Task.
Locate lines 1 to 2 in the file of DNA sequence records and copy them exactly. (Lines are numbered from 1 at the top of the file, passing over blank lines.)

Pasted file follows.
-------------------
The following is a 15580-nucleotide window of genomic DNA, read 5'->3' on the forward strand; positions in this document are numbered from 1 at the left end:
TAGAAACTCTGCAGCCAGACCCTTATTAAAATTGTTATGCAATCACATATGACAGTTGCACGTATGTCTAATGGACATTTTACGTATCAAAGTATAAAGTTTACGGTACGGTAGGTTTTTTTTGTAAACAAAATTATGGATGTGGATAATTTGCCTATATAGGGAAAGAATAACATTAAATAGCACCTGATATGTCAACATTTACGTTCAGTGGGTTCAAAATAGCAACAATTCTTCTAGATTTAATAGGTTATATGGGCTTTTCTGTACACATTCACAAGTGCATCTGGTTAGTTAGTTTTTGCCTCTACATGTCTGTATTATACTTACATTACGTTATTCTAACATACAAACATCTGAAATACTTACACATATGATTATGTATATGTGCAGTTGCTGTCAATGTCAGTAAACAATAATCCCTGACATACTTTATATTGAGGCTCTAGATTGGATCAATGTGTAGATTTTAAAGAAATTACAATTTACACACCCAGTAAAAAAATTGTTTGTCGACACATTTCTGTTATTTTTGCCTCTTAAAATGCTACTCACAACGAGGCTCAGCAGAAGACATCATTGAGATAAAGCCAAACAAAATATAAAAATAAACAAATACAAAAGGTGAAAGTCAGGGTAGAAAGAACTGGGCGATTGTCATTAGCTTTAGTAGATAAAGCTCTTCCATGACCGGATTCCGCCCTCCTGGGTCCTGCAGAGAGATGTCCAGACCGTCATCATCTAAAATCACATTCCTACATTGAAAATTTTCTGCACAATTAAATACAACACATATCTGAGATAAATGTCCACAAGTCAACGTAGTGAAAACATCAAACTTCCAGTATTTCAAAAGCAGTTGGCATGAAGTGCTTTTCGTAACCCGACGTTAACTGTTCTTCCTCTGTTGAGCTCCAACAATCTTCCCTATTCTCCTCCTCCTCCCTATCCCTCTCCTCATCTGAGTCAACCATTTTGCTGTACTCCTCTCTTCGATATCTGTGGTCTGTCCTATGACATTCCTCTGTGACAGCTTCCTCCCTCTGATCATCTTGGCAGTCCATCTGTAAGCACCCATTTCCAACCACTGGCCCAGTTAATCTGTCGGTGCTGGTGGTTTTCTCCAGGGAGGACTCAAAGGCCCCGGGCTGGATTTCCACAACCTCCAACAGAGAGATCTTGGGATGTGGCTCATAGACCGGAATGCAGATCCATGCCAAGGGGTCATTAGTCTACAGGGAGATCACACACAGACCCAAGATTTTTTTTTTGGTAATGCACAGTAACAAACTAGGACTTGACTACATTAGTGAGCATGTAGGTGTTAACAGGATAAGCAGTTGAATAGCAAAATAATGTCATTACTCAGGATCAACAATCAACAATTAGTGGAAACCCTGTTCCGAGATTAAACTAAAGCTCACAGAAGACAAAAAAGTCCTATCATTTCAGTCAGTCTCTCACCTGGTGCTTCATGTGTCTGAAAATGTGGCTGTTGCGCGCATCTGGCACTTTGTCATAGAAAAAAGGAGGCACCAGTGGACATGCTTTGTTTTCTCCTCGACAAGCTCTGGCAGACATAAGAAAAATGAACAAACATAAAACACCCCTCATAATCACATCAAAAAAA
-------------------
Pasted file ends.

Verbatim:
The following is a 15580-nucleotide window of genomic DNA, read 5'->3' on the forward strand; positions in this document are numbered from 1 at the left end:
TAGAAACTCTGCAGCCAGACCCTTATTAAAATTGTTATGCAATCACATATGACAGTTGCACGTATGTCTAATGGACATTTTACGTATCAAAGTATAAAGTTTACGGTACGGTAGGTTTTTTTTGTAAACAAAATTATGGATGTGGATAATTTGCCTATATAGGGAAAGAATAACATTAAATAGCACCTGATATGTCAACATTTACGTTCAGTGGGTTCAAAATAGCAACAATTCTTCTAGATTTAATAGGTTATATGGGCTTTTCTGTACACATTCACAAGTGCATCTGGTTAGTTAGTTTTTGCCTCTACATGTCTGTATTATACTTACATTACGTTATTCTAACATACAAACATCTGAAATACTTACACATATGATTATGTATATGTGCAGTTGCTGTCAATGTCAGTAAACAATAATCCCTGACATACTTTATATTGAGGCTCTAGATTGGATCAATGTGTAGATTTTAAAGAAATTACAATTTACACACCCAGTAAAAAAATTGTTTGTCGACACATTTCTGTTATTTTTGCCTCTTAAAATGCTACTCACAACGAGGCTCAGCAGAAGACATCATTGAGATAAAGCCAAACAAAATATAAAAATAAACAAATACAAAAGGTGAAAGTCAGGGTAGAAAGAACTGGGCGATTGTCATTAGCTTTAGTAGATAAAGCTCTTCCATGACCGGATTCCGCCCTCCTGGGTCCTGCAGAGAGATGTCCAGACCGTCATCATCTAAAATCACATTCCTACATTGAAAATTTTCTGCACAATTAAATACAACACATATCTGAGATAAATGTCCACAAGTCAACGTAGTGAAAACATCAAACTTCCAGTATTTCAAAAGCAGTTGGCATGAAGTGCTTTTCGTAACCCGACGTTAACTGTTCTTCCTCTGTTGAGCTCCAACAATCTTCCCTATTCTCCTCCTCCTCCCTATCCCTCTCCTCATCTGAGTCAACCATTTTGCTGTACTCCTCTCTTCGATATCTGTGGTCTGTCCTATGACATTCCTCTGTGACAGCTTCCTCCCTCTGATCATCTTGGCAGTCCATCTGTAAGCACCCATTTCCAACCACTGGCCCAGTTAATCTGTCGGTGCTGGTGGTTTTCTCCAGGGAGGACTCAAAGGCCCCGGGCTGGATTTCCACAACCTCCAACAGAGAGATCTTGGGATGTGGCTCATAGACCGGAATGCAGATCCATGCCAAGGGGTCATTAGTCTACAGGGAGATCACACACAGACCCAAGATTTTTTTTTTGGTAATGCACAGTAACAAACTAGGACTTGACTACATTAGTGAGCATGTAGGTGTTAACAGGATAAGCAGTTGAATAGCAAAATAATGTCATTACTCAGGATCAACAATCAACAATTAGTGGAAACCCTGTTCCGAGATTAAACTAAAGCTCACAGAAGACAAAAAAGTCCTATCATTTCAGTCAGTCTCTCACCTGGTGCTTCATGTGTCTGAAAATGTGGCTGTTGCGCGCATCTGGCACTTTGTCATAGAAAAAAGGAGGCACCAGTGGACATGCTTTGTTTTCTCCTCGACAAGCTCTGGCAGACATAAGAAAAATGAACAAACATAAAACACCCCTCATAATCACATCAAAAAAA